So the solution is simple: attack the institutions that produce this kind of society. Public education, the free press, and immigration have been under attack for some time now, although it has become much more overt and severe under the current administration.
But what about the church? According to the likes of Franklin Graham and Jerry Falwell Jr., the church is about to see some of its best days. Some believers have felt that the Church has been under threat from the secularization of culture and recent Supreme Court decisions and now see a much-sought-after turnaround. President Trump’s recent (and legally meaningless) executive order was said to “vigorously promote religious liberty” and came with a promise that “we will not allow people of faith to be targeted, bullied or silenced anymore.”
As I argued in my April 2015 BNG column, contemporary usage of the term “religious freedom” is an obscene distortion of the original intent of such protections. But beyond that, President Trump’s recent executive order comes in the context of his explicitly-stated desire to see the Johnson Amendment repealed. This provision in the tax code was introduced by then-Senator Lyndon B. Johnson. It was passed by a Republican-led Congress and largely uncontroversial at the time. It essentially bars tax-exempt organizations from directly endorsing or opposing political candidates running for office, by word or dollar. Organizations who violate this are supposed to be at risk of losing their tax-exempt status. The rule is not widely enforced and there have been some high profile examples of pastors defying and protesting it.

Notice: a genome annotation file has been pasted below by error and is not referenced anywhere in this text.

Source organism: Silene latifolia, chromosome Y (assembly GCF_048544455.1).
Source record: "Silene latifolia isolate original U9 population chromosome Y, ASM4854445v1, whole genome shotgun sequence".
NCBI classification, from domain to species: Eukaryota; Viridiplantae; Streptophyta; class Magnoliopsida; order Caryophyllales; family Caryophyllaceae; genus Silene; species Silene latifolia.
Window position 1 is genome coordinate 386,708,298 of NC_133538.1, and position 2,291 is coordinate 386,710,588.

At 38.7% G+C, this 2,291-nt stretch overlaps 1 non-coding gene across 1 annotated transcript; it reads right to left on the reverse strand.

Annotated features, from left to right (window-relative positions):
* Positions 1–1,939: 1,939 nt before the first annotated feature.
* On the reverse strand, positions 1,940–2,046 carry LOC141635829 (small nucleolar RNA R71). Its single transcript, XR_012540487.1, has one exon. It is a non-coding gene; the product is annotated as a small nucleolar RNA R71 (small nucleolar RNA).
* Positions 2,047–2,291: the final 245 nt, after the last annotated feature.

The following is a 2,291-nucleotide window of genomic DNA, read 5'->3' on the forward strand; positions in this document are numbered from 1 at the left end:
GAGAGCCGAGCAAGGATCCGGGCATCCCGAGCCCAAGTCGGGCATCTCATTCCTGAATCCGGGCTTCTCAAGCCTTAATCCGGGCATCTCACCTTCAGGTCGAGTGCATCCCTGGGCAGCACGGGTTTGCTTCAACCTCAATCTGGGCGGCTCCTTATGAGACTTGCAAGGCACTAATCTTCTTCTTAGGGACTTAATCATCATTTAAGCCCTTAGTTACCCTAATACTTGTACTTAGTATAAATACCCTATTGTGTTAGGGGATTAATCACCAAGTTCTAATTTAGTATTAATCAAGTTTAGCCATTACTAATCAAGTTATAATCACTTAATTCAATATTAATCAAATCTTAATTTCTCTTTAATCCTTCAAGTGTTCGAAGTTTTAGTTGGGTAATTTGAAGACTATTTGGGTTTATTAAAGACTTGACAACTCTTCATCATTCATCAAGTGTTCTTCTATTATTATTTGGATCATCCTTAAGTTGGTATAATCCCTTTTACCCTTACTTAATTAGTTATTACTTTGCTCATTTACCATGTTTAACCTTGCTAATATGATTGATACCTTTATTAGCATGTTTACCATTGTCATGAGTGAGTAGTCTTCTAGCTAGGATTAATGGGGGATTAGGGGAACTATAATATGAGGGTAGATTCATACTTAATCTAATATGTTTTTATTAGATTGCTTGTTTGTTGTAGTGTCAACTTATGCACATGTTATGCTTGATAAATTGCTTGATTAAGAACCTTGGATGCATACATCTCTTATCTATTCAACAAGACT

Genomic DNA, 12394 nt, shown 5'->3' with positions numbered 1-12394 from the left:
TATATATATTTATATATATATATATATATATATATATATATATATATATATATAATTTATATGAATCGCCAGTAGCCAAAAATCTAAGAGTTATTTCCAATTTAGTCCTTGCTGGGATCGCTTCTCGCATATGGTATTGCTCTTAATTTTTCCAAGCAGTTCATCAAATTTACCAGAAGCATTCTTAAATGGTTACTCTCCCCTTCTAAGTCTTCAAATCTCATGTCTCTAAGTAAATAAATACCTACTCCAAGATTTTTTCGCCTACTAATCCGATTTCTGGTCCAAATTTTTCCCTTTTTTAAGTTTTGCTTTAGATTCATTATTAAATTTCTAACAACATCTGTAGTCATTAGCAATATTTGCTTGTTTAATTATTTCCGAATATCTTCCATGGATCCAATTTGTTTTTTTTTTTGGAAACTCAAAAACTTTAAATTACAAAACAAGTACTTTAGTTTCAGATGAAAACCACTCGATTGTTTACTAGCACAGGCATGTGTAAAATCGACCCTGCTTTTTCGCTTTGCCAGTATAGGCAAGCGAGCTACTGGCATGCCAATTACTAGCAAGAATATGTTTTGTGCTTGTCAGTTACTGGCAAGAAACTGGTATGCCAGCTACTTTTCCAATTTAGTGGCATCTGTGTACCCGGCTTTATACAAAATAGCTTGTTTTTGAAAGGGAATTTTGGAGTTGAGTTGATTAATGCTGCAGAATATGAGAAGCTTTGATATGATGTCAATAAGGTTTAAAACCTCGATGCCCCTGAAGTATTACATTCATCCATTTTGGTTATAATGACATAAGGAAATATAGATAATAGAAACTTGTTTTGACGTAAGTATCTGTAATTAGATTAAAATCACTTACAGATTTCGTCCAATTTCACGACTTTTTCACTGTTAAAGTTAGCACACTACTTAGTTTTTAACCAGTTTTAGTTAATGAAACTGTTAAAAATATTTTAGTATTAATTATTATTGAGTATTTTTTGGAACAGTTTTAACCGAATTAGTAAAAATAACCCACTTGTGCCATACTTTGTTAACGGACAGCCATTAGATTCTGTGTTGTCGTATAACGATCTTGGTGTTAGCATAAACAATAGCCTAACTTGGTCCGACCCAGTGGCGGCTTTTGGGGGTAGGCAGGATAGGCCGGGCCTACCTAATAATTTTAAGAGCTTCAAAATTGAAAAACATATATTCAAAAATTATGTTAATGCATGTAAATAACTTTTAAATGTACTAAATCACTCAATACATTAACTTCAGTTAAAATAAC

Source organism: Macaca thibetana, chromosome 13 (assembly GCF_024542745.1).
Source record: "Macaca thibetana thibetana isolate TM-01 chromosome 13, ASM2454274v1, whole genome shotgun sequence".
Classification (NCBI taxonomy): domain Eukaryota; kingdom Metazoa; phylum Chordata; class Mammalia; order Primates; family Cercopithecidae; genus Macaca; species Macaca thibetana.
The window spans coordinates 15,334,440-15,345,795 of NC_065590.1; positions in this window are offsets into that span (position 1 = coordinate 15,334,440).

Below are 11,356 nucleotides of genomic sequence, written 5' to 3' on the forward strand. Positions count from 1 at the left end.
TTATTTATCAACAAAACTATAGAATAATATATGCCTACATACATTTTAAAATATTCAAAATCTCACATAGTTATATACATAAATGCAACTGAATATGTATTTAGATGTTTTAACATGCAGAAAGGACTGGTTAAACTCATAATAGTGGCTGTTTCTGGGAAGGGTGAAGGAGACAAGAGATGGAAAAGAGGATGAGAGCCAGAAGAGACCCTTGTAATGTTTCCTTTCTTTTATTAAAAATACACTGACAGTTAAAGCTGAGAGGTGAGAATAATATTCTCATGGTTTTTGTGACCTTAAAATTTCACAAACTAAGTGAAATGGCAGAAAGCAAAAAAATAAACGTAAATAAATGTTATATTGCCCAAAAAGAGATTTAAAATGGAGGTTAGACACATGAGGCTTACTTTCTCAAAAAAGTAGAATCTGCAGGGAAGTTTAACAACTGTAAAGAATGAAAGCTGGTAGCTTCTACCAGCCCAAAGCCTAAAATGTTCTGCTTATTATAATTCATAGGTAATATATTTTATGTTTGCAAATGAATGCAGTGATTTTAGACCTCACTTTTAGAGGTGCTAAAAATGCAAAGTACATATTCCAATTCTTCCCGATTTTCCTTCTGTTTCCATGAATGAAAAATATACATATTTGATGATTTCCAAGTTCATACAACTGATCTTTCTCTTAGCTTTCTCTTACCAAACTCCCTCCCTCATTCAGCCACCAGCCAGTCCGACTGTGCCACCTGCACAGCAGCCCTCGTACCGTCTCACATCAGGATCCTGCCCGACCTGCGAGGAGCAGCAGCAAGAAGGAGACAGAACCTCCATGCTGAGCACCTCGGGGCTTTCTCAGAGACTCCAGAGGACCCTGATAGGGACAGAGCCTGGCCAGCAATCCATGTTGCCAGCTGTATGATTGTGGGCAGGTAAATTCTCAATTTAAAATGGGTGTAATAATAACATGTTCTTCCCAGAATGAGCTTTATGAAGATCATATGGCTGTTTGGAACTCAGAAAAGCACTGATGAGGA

The Johnson Amendment does NOT in any way bar churches and ministers from speaking to the moral and ethical issues posed by legislation or the actions of elected officials. It does not say that churches cannot take a stance on issues of public policy. Rather, this rule of limited scope protects the separation of church and state and is essentially the government saying to churches, ‘So long as you don’t act as a political action committee, you won’t be regulated or taxed like one.’